60 tips to spark creative lesson ideas - Ditch That Textbook

60 tips to spark creative lesson ideas


Creativity | Wednesday, April 24, 2019

60 tips to spark creative lesson ideas

60 tips to spark creative lesson ideas

Need some creative lesson plan ideas? A spark? Some inspiration? These tips will get the ideas flowing!

If you’re like me, you want to make school a memorable experience. You want to improve on the “eat your vegetables” approach to learning.

It’s hard.

“But I’m not a creative person.”

“But I’m not good at coming up with new ideas.”

“But I’m not innovative.”

Coming up with cool ideas for learning is tricky. Sometimes, they hit you like a bolt of lightning. Sometimes, your lack of ideas feels like a months-long drought and you think it’ll never rain again.

What you need is a jump-start.

You know, a spark to get your motor running when you’re all out of lesson planning energy.

Read this list of tips and ideas for sparking creative lessons (and check out the video at the end of this post). You can try some of the suggestions — or some new ones you come up with while reading! — and get going.

None of these ideas is guaranteed to generate creative lesson ideas. But they are likely to get you started!

Good luck! And remember … you don’t have to be perfect. You just have to get started.

  1. Do NOT sit at your desk, empty lesson plan book in front of you, trying to conjure new ideas.
  2. Think about your favorite moments from school as a child.
  3. Think about your favorite moments OUTSIDE of school as a child.
  4. Look through your yearbooks — as a student and as a teacher.
  5. Take a walk — or go for a run. (Exercise is known to improve brain function.)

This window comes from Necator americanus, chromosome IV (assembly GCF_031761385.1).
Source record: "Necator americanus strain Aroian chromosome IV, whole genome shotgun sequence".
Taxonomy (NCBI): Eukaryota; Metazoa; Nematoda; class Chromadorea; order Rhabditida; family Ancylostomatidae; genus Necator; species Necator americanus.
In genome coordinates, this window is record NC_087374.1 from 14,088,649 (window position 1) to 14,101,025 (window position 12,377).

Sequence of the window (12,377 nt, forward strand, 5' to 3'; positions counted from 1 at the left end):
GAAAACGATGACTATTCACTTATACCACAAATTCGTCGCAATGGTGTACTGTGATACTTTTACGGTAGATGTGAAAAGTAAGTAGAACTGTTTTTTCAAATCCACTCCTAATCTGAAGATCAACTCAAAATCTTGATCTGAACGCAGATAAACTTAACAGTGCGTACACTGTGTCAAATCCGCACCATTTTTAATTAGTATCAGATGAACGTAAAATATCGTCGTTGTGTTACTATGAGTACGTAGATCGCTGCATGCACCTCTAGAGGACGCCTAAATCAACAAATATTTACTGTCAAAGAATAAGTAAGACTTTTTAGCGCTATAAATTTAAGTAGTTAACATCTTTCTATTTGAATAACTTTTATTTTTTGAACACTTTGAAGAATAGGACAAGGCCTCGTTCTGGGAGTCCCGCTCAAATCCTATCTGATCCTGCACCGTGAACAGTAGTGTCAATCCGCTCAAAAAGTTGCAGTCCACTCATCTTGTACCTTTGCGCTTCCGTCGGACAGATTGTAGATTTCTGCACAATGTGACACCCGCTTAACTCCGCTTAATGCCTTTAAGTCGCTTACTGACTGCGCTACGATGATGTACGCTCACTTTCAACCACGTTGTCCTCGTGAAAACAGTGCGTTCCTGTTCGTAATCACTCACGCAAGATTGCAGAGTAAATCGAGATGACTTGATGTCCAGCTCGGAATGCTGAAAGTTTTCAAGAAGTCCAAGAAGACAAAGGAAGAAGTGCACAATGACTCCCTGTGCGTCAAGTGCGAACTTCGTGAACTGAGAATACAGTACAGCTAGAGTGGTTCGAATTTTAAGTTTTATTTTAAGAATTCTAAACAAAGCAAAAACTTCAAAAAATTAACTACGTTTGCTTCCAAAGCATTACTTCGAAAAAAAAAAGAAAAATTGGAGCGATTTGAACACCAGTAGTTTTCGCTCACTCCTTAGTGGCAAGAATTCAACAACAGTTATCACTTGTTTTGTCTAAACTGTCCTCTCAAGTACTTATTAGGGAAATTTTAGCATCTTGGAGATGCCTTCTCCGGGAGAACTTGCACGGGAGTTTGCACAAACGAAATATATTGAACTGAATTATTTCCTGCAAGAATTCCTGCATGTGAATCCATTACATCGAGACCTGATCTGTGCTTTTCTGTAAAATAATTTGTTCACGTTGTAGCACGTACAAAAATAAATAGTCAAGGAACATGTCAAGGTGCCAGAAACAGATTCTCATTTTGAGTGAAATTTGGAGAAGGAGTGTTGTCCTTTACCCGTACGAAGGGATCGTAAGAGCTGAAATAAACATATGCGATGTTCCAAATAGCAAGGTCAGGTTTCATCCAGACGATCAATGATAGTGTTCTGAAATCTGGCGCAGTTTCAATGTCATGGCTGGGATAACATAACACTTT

6. Ask a student about a fun app on her phone and what she likes about it.
  7. Ask a student about the book he read recently that he loves — and ask for all the spoilers.
  8. Ask students about their favorite YouTube channels and what they do in the videos.
  9. Ask students about their favorite board games and what rules/twists make them interesting.
  10. Ask students what they do at home that’s super, super fun.
  11. Ask students what changes they’d like to see at school — and in the world.
  12. Ask students what they want to do when they grow up.
  13. Look for the story in what you’re teaching — the conflict, the characters, the metaphor, the happy ending, etc.
  14. Look for the recipe in what you’re teaching — the ingredients, the steps, the tools, etc.
  15. Browse online/in-person t-shirt shops. (6 Dollar Shirts is a start. Warning: some adult themes!)
  16. Flip through your movie collection (if you still have DVDs or — gasp! — VCR tapes).
  17. Open up Netflix, Amazon Prime Video, Hulu, etc., and look at movie descriptions.
  18. Open up the App Store / Play Store on your phone. Read the descriptions of the top rated games.
  19. Grab some sticky notes. Write the different parts of your concept/material on them. See if a new relationship/arrangement emerges.
  20. Plot locations from your lesson on Google MyMaps. See if their proximity to each other (or something else) sparks a new idea.
  21. Ask your students to do any of the previous two (sticky notes / MyMaps) and check out their observations.
  22. Scan the #tlap (Teach Like a Pirate) hashtag on Twitter. (You don’t even need a Twitter account.)
  23. Scan the #skype2learn hashtag on Twitter.
  24. Browse the SkypeInTheClassroom.com site for free virtual field trips, guest speakers and classes to connect with.
  25. Scan the #eduprotocols hashtag on Twitter.
  26. Scan the #ditchbook hashtag on Twitter.